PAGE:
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# Inference of genomic landscapes using ordered Hidden Markov Models with emission densities (oHMMed)

*BMC Bioinformatics*
**volume 25**, Article number: 151 (2024)

## Abstract

### Background

Genomes are inherently inhomogeneous, with features such as base composition, recombination, gene density, and gene expression varying along chromosomes. Evolutionary, biological, and biomedical analyses aim to quantify this variation, account for it during inference procedures, and ultimately determine the causal processes behind it. Since sequential observations along chromosomes are not independent, it is unsurprising that autocorrelation patterns have been observed e.g., in human base composition. In this article, we develop a class of Hidden Markov Models (HMMs) called oHMMed (ordered HMM with emission densities, the corresponding R package of the same name is available on CRAN): They identify the number of comparably homogeneous regions within autocorrelated observed sequences. These are modelled as discrete hidden states; the observed data points are realisations of continuous probability distributions with state-specific means that enable ordering of these distributions. The observed sequence is labelled according to the hidden states, permitting only neighbouring states that are also neighbours within the ordering of their associated distributions. The parameters that characterise these state-specific distributions are inferred.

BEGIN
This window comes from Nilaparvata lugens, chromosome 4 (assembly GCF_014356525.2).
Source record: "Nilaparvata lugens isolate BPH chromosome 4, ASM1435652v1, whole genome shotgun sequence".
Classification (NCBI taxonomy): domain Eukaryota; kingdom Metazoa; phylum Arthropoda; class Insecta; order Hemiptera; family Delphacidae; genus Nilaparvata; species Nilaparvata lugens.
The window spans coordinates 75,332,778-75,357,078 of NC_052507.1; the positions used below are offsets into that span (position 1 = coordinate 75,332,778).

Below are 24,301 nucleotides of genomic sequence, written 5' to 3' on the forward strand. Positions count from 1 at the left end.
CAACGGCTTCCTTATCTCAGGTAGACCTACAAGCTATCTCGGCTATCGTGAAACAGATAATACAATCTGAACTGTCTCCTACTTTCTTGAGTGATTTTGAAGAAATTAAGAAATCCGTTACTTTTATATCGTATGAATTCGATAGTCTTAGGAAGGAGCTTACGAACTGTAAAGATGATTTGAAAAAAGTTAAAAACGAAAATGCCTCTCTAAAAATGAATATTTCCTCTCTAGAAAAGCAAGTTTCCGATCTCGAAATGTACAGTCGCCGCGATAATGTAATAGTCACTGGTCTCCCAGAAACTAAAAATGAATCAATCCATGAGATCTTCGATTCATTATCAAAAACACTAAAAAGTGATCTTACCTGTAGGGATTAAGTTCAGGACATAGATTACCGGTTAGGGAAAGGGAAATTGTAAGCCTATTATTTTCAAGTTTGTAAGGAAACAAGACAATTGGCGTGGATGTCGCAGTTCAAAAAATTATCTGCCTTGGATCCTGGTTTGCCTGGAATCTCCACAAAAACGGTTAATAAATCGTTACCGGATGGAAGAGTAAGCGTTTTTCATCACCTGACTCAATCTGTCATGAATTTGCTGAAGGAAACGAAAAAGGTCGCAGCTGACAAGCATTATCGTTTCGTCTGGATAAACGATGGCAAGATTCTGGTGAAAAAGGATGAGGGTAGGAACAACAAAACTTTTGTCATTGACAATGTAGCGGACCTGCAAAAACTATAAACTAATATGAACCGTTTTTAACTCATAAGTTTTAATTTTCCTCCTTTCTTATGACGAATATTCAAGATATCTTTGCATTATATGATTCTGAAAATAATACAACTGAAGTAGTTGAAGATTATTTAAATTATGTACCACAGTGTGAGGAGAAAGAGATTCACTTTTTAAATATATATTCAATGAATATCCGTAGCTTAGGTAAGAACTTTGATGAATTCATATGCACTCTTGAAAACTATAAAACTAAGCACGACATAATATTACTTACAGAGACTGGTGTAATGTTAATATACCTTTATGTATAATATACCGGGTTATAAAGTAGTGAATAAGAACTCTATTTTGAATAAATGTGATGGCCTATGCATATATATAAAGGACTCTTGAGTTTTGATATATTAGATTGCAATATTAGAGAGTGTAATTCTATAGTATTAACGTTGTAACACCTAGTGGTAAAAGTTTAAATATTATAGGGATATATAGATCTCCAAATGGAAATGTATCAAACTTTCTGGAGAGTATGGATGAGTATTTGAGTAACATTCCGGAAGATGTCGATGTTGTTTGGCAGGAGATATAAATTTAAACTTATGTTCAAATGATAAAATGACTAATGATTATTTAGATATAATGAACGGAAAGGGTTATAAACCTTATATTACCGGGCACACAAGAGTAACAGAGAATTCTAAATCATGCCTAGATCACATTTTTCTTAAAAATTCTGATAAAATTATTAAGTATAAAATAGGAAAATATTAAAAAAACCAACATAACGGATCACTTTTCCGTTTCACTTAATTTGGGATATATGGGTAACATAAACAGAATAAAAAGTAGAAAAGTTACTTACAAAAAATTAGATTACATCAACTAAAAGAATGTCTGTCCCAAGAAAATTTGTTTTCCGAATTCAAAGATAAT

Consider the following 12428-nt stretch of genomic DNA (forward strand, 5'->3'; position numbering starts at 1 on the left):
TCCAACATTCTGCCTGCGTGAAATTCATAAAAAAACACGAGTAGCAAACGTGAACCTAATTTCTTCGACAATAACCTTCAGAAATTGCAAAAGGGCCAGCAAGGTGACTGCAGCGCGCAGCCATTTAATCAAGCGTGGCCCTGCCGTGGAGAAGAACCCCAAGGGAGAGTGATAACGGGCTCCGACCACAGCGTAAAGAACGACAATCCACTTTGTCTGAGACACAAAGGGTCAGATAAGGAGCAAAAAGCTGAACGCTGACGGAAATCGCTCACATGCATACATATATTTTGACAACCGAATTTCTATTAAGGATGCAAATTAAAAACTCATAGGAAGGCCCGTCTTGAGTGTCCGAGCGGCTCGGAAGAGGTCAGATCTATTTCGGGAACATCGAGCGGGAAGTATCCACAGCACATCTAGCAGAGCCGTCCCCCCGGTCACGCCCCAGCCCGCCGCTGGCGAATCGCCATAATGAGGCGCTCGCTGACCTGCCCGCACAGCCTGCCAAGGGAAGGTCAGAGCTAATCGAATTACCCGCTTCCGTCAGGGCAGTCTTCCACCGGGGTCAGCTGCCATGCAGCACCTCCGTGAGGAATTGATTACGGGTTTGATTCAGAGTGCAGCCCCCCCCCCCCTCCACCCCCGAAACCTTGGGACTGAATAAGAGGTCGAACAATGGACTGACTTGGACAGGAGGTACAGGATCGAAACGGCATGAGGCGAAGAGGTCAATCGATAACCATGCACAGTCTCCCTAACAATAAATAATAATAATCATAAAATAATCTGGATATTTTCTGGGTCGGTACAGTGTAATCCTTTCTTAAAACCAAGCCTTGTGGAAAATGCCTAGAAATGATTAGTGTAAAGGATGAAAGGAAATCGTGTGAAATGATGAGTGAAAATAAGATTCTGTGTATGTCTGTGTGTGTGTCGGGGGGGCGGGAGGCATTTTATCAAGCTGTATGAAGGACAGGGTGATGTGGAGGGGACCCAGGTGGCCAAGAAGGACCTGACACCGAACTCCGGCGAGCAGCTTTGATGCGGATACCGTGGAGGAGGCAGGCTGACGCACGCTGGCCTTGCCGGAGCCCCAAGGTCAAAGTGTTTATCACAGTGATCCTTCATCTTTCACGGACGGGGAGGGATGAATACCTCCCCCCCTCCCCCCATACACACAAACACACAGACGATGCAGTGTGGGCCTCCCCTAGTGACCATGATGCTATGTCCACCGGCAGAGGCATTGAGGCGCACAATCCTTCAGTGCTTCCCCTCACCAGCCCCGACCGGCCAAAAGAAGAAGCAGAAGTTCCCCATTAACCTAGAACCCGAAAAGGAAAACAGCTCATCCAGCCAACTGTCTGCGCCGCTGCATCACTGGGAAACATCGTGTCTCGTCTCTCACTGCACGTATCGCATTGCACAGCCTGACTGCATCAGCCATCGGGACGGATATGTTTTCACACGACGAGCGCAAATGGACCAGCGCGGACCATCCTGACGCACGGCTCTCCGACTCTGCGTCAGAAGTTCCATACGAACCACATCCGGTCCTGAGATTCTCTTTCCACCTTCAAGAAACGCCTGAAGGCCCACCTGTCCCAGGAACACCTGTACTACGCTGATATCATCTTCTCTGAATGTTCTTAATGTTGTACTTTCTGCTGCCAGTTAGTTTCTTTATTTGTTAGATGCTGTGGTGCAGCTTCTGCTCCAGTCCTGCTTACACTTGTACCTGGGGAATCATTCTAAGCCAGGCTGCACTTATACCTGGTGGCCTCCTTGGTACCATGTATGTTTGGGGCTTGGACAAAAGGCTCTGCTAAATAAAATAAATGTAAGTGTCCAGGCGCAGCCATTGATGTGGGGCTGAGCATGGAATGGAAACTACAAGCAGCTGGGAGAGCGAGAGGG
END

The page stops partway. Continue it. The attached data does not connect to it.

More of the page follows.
### Results

We apply our oHMMed algorithms to the proportion of G and C bases (modelled as a mixture of normal distributions) and the number of genes (modelled as a mixture of poisson-gamma distributions) in windows along the human, mouse, and fruit fly genomes. This results in a partitioning of the genomes into regions by statistically distinguishable averages of these features, and in a characterisation of their continuous patterns of variation. In regard to the genomic G and C proportion, this latter result distinguishes oHMMed from segmentation algorithms based in isochore or compositional domain theory. We further use oHMMed to conduct a detailed analysis of variation of chromatin accessibility (ATAC-seq) and epigenetic markers H3K27ac and H3K27me3 (modelled as a mixture of poisson-gamma distributions) along the human chromosome 1 and their correlations.

### Conclusions

Our algorithms provide a biologically assumption free approach to characterising genomic landscapes shaped by continuous, autocorrelated patterns of variation. Despite this, the resulting genome segmentation enables extraction of compositionally distinct regions for further downstream analyses.

## Introduction

Hidden Markov models (HMMs) are often described as the workhorse of modern biological sequence analysis [e.g., 13]. While originally used for speech recognition [e.g., 23, 48], they are now central to any field that utilises advanced statistical methods. The first biological application of HMMs was to genome segmentation, in particular to segmentation of genomes according to the level of the bases guanine and cytosine (G + C) vs adenine and thymine (A + T), i.e., segmentation according to GC-rich and GC-poor regions [7, 45].